Advances in our understanding of the structure and molecular biology of the T lymphocyte antigen-receptor have now made it feasible to study human autoimmune diseases using new approaches. One such approach involves cloning of T cells from sites of autoimmune pathology followed by identification of putative disease-related T cell oligoclonality at the level of the T cell receptor gene rearrangements. We have now tested the feasibility of this approach in an animal model of autoimmunity, murine experimental allergic encephalomyelitis (EAE). Spinal cord-derived, self (murine) myelin basic protein (MBP)-reactive T cell lines and sublines were analyzed at the level of their receptor beta chain rearrangements using Southern blots. We now report that the MBP-reactive T cell lines and sublines derived from the spinal cords of four of five SJL/J mice with EAE share a 14.5-kb rearranged T cell receptor beta 1 band on Southern blots. A spinal cord-derived T cell line that was reactive to purified protein derivative of tuberculin (PPD), several lymph node-derived ovalbumin- and PPD-reactive T cell lines, as well as one MBP-reactive spinal cord-derived T cell line did not share this 14.5-kb rearranged beta 1 band. These results suggest that analysis of the antigen receptors used by T cells cloned from sites of inflammation may be a useful initial approach for identifying pathogenetically relevant T cells in the study of certain human autoimmune diseases.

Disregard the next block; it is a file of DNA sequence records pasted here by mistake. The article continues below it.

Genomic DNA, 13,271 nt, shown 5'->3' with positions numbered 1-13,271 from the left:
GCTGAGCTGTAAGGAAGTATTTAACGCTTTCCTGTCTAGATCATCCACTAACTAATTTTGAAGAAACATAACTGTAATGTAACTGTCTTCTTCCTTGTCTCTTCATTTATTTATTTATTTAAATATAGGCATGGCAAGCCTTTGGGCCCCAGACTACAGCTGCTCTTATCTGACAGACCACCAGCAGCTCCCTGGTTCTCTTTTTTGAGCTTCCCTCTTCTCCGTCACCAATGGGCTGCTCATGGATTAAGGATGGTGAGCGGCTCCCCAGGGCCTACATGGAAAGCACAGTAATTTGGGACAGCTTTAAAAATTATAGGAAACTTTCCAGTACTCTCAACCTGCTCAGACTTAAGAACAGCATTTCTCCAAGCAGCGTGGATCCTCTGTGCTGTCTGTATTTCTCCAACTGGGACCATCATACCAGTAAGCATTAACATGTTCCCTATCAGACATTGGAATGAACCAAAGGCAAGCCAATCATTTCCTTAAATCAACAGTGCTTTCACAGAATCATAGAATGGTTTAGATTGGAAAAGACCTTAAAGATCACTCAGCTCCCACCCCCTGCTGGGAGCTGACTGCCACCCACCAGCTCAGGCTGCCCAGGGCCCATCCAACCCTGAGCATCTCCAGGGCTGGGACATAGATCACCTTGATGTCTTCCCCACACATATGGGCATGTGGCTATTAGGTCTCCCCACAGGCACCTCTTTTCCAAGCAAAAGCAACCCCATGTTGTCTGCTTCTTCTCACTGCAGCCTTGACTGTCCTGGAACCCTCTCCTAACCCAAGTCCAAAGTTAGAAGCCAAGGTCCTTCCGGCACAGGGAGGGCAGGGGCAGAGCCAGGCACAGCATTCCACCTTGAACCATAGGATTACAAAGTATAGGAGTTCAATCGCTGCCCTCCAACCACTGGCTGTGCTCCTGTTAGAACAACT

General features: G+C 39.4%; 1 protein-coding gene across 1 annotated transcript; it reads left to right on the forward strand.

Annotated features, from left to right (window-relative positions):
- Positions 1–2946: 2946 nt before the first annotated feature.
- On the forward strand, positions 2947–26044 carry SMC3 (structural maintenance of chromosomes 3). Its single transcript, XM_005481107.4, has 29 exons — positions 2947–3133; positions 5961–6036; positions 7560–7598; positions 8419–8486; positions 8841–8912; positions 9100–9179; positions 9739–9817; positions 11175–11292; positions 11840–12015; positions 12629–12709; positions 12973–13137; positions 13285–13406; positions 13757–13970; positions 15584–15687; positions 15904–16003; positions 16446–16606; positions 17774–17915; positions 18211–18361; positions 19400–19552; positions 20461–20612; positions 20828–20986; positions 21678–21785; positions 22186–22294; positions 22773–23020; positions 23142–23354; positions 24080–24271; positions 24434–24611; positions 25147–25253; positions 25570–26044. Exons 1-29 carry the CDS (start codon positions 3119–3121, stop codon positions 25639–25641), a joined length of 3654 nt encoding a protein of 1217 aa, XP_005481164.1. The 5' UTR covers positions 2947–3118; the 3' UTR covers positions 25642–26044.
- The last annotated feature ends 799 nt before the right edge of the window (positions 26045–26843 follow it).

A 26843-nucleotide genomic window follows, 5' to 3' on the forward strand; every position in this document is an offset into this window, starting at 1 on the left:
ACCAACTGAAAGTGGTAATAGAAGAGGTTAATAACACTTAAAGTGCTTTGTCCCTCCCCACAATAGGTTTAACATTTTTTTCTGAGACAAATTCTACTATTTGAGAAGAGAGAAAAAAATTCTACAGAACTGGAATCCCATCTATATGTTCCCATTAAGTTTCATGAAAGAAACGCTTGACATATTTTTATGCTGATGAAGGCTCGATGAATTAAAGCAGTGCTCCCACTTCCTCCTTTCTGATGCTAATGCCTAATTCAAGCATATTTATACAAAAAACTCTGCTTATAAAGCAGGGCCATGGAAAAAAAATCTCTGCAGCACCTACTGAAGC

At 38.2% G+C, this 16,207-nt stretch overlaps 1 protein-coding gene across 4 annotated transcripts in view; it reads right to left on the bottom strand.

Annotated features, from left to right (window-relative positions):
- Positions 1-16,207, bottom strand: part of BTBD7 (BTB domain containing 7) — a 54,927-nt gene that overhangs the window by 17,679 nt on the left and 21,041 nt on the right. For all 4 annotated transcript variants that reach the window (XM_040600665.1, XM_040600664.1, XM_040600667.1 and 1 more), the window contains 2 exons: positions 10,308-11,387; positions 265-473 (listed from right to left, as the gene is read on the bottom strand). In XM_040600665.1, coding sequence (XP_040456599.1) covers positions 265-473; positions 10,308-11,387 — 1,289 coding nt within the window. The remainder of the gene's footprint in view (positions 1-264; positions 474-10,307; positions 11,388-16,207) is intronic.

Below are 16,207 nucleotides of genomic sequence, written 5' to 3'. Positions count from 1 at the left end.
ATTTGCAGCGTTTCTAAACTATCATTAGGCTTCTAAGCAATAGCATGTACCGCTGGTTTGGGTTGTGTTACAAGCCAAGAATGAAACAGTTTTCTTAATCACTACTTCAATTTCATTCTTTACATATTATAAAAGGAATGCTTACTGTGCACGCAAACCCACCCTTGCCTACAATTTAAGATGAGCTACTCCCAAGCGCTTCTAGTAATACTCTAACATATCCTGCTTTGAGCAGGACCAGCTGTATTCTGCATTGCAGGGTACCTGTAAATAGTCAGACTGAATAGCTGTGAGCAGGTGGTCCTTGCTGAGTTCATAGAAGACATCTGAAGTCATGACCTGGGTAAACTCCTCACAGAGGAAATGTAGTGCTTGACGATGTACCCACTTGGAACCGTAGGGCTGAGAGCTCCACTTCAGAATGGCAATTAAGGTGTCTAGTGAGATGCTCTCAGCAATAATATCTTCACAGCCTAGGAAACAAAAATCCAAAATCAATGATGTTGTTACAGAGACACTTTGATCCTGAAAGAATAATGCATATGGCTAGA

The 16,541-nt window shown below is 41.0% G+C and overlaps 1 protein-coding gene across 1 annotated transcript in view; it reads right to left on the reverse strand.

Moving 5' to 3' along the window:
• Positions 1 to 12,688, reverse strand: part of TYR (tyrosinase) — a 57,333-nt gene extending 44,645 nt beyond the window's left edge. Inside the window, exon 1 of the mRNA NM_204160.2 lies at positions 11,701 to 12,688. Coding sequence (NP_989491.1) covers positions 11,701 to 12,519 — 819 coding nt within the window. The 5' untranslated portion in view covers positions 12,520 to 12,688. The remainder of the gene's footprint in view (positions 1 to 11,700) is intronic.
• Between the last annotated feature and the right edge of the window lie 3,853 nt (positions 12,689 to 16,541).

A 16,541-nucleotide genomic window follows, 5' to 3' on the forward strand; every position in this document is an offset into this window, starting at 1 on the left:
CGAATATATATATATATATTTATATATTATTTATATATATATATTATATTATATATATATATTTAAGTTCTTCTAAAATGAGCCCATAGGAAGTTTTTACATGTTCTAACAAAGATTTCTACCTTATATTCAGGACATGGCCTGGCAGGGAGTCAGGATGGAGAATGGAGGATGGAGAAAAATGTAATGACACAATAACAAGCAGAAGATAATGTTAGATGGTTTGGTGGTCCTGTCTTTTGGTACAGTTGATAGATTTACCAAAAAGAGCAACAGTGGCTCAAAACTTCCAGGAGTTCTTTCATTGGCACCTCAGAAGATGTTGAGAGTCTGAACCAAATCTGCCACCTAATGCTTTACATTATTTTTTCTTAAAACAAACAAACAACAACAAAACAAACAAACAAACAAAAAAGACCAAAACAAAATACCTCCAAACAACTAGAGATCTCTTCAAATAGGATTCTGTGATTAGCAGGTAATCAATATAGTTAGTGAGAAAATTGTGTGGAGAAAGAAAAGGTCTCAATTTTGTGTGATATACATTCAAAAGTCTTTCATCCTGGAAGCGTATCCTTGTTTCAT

S J Padula, D C Sgroi, E G Lingenheld, J T Love Jr, C H Chou, R B Clark